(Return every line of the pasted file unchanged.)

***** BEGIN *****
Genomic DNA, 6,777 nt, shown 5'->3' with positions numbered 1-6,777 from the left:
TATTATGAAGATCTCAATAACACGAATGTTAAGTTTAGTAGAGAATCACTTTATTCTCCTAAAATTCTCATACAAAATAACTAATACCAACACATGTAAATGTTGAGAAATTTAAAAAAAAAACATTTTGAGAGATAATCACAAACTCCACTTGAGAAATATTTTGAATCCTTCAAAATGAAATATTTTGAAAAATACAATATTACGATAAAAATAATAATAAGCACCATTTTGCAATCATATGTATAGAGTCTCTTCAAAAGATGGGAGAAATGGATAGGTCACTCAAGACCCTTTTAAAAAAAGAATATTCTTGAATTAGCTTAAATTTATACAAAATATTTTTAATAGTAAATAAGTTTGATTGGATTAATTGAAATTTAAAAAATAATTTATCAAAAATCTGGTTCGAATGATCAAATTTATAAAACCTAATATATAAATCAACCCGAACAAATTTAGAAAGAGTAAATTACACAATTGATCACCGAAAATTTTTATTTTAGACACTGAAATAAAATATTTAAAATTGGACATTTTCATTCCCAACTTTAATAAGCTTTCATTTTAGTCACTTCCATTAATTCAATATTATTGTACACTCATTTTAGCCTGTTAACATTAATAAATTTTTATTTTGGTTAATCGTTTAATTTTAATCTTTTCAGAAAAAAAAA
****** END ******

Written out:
Genomic DNA, 6,777 nt, shown 5'->3' with positions numbered 1-6,777 from the left:
TATTATGAAGATCTCAATAACACGAATGTTAAGTTTAGTAGAGAATCACTTTATTCTCCTAAAATTCTCATACAAAATAACTAATACCAACACATGTAAATGTTGAGAAATTTAAAAAAAAAACATTTTGAGAGATAATCACAAACTCCACTTGAGAAATATTTTGAATCCTTCAAAATGAAATATTTTGAAAAATACAATATTACGATAAAAATAATAATAAGCACCATTTTGCAATCATATGTATAGAGTCTCTTCAAAAGATGGGAGAAATGGATAGGTCACTCAAGACCCTTTTAAAAAAAGAATATTCTTGAATTAGCTTAAATTTATACAAAATATTTTTAATAGTAAATAAGTTTGATTGGATTAATTGAAATTTAAAAAATAATTTATCAAAAATCTGGTTCGAATGATCAAATTTATAAAACCTAATATATAAATCAACCCGAACAAATTTAGAAAGAGTAAATTACACAATTGATCACCGAAAATTTTTATTTTAGACACTGAAATAAAATATTTAAAATTGGACATTTTCATTCCCAACTTTAATAAGCTTTCATTTTAGTCACTTCCATTAATTCAATATTATTGTACACTCATTTTAGCCTGTTAACATTAATAAATTTTTATTTTGGTTAATCGTTTAATTTTAATCTTTTCAGAAAAAAAAA